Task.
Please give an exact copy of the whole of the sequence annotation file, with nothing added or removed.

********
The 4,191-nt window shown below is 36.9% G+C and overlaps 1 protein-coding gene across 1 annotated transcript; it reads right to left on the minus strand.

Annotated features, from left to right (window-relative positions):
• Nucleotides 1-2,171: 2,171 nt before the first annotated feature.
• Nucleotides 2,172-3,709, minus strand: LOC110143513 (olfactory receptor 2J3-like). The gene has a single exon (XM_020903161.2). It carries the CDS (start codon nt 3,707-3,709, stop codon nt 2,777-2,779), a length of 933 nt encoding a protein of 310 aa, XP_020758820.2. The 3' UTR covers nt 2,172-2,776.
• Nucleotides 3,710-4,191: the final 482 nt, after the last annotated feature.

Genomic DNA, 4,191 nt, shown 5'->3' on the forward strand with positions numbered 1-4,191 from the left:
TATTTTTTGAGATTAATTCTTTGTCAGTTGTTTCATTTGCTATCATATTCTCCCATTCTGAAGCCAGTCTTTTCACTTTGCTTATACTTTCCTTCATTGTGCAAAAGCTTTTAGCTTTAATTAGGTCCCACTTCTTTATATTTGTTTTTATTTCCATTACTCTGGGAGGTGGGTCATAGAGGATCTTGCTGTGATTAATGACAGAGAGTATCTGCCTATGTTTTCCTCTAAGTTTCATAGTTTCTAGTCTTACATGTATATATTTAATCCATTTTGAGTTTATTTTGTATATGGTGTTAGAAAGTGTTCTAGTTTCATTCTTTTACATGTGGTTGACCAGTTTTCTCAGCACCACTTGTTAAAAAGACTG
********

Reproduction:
The 4,191-nt window shown below is 36.9% G+C and overlaps 1 protein-coding gene across 1 annotated transcript; it reads right to left on the minus strand.

Annotated features, from left to right (window-relative positions):
• Nucleotides 1-2,171: 2,171 nt before the first annotated feature.
• Nucleotides 2,172-3,709, minus strand: LOC110143513 (olfactory receptor 2J3-like). The gene has a single exon (XM_020903161.2). It carries the CDS (start codon nt 3,707-3,709, stop codon nt 2,777-2,779), a length of 933 nt encoding a protein of 310 aa, XP_020758820.2. The 3' UTR covers nt 2,172-2,776.
• Nucleotides 3,710-4,191: the final 482 nt, after the last annotated feature.

Genomic DNA, 4,191 nt, shown 5'->3' on the forward strand with positions numbered 1-4,191 from the left:
TATTTTTTGAGATTAATTCTTTGTCAGTTGTTTCATTTGCTATCATATTCTCCCATTCTGAAGCCAGTCTTTTCACTTTGCTTATACTTTCCTTCATTGTGCAAAAGCTTTTAGCTTTAATTAGGTCCCACTTCTTTATATTTGTTTTTATTTCCATTACTCTGGGAGGTGGGTCATAGAGGATCTTGCTGTGATTAATGACAGAGAGTATCTGCCTATGTTTTCCTCTAAGTTTCATAGTTTCTAGTCTTACATGTATATATTTAATCCATTTTGAGTTTATTTTGTATATGGTGTTAGAAAGTGTTCTAGTTTCATTCTTTTACATGTGGTTGACCAGTTTTCTCAGCACCACTTGTTAAAAAGACTG